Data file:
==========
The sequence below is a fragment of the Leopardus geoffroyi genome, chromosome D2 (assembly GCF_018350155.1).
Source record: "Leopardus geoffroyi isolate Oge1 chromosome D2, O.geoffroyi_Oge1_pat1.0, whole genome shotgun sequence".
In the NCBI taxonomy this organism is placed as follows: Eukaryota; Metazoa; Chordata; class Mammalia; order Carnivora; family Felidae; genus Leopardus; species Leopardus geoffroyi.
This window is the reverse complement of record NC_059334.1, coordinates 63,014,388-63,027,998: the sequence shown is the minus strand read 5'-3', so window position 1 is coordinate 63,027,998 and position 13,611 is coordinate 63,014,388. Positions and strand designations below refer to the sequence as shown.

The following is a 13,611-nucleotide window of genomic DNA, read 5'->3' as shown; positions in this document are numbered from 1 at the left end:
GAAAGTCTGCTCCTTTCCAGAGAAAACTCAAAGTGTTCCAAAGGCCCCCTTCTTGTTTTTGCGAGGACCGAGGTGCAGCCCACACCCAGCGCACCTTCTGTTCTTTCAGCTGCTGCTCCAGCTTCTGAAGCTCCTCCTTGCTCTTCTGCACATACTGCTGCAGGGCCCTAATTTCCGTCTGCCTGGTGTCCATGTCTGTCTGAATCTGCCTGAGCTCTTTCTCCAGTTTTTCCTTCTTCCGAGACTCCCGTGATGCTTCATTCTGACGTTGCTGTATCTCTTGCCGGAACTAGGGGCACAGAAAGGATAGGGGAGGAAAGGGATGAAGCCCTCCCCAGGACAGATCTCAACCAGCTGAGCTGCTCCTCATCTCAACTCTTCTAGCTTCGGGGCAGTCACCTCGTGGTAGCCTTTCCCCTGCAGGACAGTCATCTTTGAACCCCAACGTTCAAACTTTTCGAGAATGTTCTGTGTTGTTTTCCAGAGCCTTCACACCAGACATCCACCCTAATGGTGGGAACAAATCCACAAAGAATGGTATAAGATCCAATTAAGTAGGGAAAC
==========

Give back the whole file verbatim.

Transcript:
The sequence below is a fragment of the Leopardus geoffroyi genome, chromosome D2 (assembly GCF_018350155.1).
Source record: "Leopardus geoffroyi isolate Oge1 chromosome D2, O.geoffroyi_Oge1_pat1.0, whole genome shotgun sequence".
In the NCBI taxonomy this organism is placed as follows: Eukaryota; Metazoa; Chordata; class Mammalia; order Carnivora; family Felidae; genus Leopardus; species Leopardus geoffroyi.
This window is the reverse complement of record NC_059334.1, coordinates 63,014,388-63,027,998: the sequence shown is the minus strand read 5'-3', so window position 1 is coordinate 63,027,998 and position 13,611 is coordinate 63,014,388. Positions and strand designations below refer to the sequence as shown.

The following is a 13,611-nucleotide window of genomic DNA, read 5'->3' as shown; positions in this document are numbered from 1 at the left end:
GAAAGTCTGCTCCTTTCCAGAGAAAACTCAAAGTGTTCCAAAGGCCCCCTTCTTGTTTTTGCGAGGACCGAGGTGCAGCCCACACCCAGCGCACCTTCTGTTCTTTCAGCTGCTGCTCCAGCTTCTGAAGCTCCTCCTTGCTCTTCTGCACATACTGCTGCAGGGCCCTAATTTCCGTCTGCCTGGTGTCCATGTCTGTCTGAATCTGCCTGAGCTCTTTCTCCAGTTTTTCCTTCTTCCGAGACTCCCGTGATGCTTCATTCTGACGTTGCTGTATCTCTTGCCGGAACTAGGGGCACAGAAAGGATAGGGGAGGAAAGGGATGAAGCCCTCCCCAGGACAGATCTCAACCAGCTGAGCTGCTCCTCATCTCAACTCTTCTAGCTTCGGGGCAGTCACCTCGTGGTAGCCTTTCCCCTGCAGGACAGTCATCTTTGAACCCCAACGTTCAAACTTTTCGAGAATGTTCTGTGTTGTTTTCCAGAGCCTTCACACCAGACATCCACCCTAATGGTGGGAACAAATCCACAAAGAATGGTATAAGATCCAATTAAGTAGGGAAAC